I wonder what purpose this indication of "purity" and the distinction between 1/21 and 1/11 served in praxis. The silver content in both types seems to be too low to constitute absolute intrinsic value and relative value between the two types.
  12. Tejas

    Tejas Well-Known Member

    Here is another Tacitus Antoninian from my collection.


    Mint: Ticinium
    The coin shows a particularly nice portrait. Note the long curls that extend from the temple down to the beard in front of the ear.
    The obverse has a high relief, giving the coin a somewhat medallic appearance.

    The reverse legend is a bit odd.
    It reads: LAE SE TIA AVG instead of LAE TI TIA AVG. Maybe the reverse die was damaged.

    Screenshot 2021-04-20 at 10.05.12.png
    Last edited: Apr 20, 2021
  13. Tejas

    Tejas Well-Known Member

    This is a really good source, thanks for that.

    Germanic invaders in the Narbonensis I in the 3rd century can in my view only have been Alamanni and Juthungi, from what is now southern Germany. The Goths would not reach that far west before at least 100 years later.

    Tacitus' and Florianus' victories over the pontic Goths in 275 and 276 must have been quite decisive. Probus didn't mint any coins celebrating victories over the Goths and, as far as I know didn't assume the title of Gothicus Maximus.
    Instead, Probus was busy defending the western parts of the Empire against Alamanni, Vandals and Burgundians. He did minted large numbers of coins celebrating his Germanic victory. However, his victories may not have been decisive. When he was killed in 282, the Alamanni immediately launched an attack on Raetia and Noricum.
  14. seth77

    seth77 Well-Known Member

    You're welcome, both Estiot and Mairat are canon for the numismatics of the 270s and later. As for the conflicts in the West in 275, there might not have been actual "invasions" as there had previously been in the Lower Danube era from 250 onward, but rather revolts that were centered around former nomadic communities inside the borders of the Empire. The title Gothicus Maximus shouldn't be taken at face value as we can't be certain of the actual identity of the rebels but it is likely that at least some Gothic component had to be part of that or at least perceived as part of that.
  15. Tejas

    Tejas Well-Known Member

    According to Estiot, Tacitus assumed the title of "Gothicus Maximus" in Spring 276, after he had arrived on the scene in Asia Minor, where his army was fighting the invading Goths.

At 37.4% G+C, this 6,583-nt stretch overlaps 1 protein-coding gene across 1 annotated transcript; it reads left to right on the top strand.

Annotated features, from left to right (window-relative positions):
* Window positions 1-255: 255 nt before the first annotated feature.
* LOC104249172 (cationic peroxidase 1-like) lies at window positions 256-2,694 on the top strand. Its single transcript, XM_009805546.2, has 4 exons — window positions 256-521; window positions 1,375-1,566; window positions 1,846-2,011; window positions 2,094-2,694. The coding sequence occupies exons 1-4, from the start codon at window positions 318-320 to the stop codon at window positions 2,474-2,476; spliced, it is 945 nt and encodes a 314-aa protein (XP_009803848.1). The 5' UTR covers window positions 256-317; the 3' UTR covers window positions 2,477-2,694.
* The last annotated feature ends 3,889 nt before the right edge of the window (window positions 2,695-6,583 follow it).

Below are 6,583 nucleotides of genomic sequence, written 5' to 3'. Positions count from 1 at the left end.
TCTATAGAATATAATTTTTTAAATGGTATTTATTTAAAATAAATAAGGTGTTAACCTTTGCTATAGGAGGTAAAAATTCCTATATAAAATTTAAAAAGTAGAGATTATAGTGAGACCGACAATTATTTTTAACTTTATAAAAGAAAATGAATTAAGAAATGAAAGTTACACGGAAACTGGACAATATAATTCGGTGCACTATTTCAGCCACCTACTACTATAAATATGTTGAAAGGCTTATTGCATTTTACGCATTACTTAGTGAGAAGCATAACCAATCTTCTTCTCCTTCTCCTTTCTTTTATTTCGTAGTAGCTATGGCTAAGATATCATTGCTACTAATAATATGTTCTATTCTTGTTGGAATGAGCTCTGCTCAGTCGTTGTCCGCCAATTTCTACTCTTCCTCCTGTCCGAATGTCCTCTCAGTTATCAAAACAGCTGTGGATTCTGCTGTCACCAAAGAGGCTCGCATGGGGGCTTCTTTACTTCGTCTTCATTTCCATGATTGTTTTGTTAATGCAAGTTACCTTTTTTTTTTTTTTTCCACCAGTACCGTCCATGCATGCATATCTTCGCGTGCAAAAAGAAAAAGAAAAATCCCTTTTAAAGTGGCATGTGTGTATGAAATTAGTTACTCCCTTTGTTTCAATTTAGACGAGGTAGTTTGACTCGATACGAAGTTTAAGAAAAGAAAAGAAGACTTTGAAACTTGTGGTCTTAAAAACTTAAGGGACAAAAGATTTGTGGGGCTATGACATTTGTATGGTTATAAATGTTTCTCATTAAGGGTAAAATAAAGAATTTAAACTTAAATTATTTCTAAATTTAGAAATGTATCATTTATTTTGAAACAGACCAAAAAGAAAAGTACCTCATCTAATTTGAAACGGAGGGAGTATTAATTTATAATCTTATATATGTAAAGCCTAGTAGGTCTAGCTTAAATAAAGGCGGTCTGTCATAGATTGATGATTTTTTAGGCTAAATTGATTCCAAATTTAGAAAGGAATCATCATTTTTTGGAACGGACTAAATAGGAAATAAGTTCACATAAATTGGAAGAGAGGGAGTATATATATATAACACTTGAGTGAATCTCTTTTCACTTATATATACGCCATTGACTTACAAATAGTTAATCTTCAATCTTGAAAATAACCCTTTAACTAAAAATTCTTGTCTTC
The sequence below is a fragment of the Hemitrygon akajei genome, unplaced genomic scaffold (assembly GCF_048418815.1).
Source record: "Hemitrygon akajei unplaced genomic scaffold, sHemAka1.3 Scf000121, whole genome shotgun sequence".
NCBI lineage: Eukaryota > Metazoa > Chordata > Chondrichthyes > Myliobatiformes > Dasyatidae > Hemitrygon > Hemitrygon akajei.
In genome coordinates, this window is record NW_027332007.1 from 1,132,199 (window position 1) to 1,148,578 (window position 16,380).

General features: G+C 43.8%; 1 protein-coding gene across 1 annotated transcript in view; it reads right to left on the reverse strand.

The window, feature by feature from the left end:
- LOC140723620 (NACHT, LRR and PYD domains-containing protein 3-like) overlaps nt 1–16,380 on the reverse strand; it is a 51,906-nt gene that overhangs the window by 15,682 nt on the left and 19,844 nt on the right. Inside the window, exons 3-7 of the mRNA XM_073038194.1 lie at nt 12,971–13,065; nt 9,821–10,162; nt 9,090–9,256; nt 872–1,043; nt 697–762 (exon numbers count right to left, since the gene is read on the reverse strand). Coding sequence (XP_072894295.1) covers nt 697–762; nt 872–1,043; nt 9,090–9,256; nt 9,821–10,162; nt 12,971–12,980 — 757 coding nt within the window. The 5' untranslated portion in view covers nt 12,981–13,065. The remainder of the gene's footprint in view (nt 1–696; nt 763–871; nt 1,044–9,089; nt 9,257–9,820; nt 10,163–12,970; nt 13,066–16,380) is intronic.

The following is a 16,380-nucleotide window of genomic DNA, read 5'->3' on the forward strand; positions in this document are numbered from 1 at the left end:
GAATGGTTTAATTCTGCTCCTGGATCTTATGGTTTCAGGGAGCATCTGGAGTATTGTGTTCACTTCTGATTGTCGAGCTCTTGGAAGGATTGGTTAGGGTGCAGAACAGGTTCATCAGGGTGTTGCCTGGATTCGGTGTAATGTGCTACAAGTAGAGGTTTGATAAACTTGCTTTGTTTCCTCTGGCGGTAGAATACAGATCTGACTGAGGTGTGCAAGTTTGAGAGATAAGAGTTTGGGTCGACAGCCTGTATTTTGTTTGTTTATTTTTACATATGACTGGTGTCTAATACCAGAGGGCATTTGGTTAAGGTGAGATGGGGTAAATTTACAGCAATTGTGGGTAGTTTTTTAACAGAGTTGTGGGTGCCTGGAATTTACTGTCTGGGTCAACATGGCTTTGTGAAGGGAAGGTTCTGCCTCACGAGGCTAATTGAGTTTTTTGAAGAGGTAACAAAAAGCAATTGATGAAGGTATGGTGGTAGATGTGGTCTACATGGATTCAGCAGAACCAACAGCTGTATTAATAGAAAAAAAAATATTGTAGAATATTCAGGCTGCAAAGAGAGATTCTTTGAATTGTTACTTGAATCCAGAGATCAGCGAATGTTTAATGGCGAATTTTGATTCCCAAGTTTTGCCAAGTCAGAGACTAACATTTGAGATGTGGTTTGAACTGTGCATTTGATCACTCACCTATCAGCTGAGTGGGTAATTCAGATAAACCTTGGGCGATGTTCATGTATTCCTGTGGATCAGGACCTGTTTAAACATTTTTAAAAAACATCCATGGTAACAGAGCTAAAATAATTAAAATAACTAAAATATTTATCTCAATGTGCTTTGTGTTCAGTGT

At about the same time he also adopted the title of "Germanicus Maximus" for victories, which he had achieved in 275 invading Alamanni and Juthungi, who were ravaging Raetia at the time.

    The Romans had an interesting and multi-layered concept for ethnic names. Literary sources resorted to historical names. Hence, anybody from the lower Danube and Ponic stepps was a Scythian. While the honorific names and the numismatic evidence (as well as linguistics) confirm that the Romans were instead dealing with Germanic Goths.
    In the west, the Roman literary sources used the name Germani to denote mostly Alamanni and Franci, regardless of the fact that Goths were culturally and linguistically also Germani. The names Alamanni and Franci replaced the name Germani in the early 4th century. In fact, one Roman source notes "Alamanni, who we used to call Germani".
    An interesting exception are the Juthungi, a Germanic tribe who later joined the Alamanni. One Roman source called them "Juthungian Scyths", reflecting the fact that they had attacked Italy from the eastern Alpine region.
    The fact that the Romans had no concept of Germanic linguistics, can be seen that the east Germanic Burgundians and Vandals, whom Probus defeated in southern Germany (near Augsburg?) were collectively called Germani. In short, Roman ethnic naming practice was determined by geography and not by linguistics or culture.
    Last edited: Apr 21, 2021
  16. seth77

    seth77 Well-Known Member

    So sorry, in one of my previous replies I confused Germanicus Maximus with Gothicus Maximus, affirming that Tacitus was Gothicus Maximus before being Germanicus Maximus, which is obviously wrong.
  17. maridvnvm

    maridvnvm Well-Known Member

    The Laetitia is in the style of Sisca rather than Ticinum. I suspect the the S instead of the T in the legend is the result of die clogging / die damage.
    Tejas likes this.
  18. maridvnvm

    maridvnvm Well-Known Member

    I have quite a few Florians too, primarily Lugdunum. My favourite is illustrated below.....

    Obv:– IMP C M AN FLORIANVS AVG, Radiate, draped and cuirassed bust right
    Rev:– VIRTVS AVGVSTI, Emperor advancing right, holding a shield and spear, treading down captive.
    Minted in Lugdunum (IIII in exe) Emission 3 Officina 4, from September to October A.D. 276
    Reference:– Cohen 107. Bastien 150. RIC 16 Bust type C

  19. Tejas

    Tejas Well-Known Member

    Cool, thanks for the information. That was my thinking as well. I'll change my records to Siscia.
  20. seth77

    seth77 Well-Known Member

    Serdica again, August 276:

    florian providen.JPG
  21. Tejas

    Tejas Well-Known Member

    Excellent coin. This is a great reverse type. I love the naturalistic depiction of Florianus as soldier.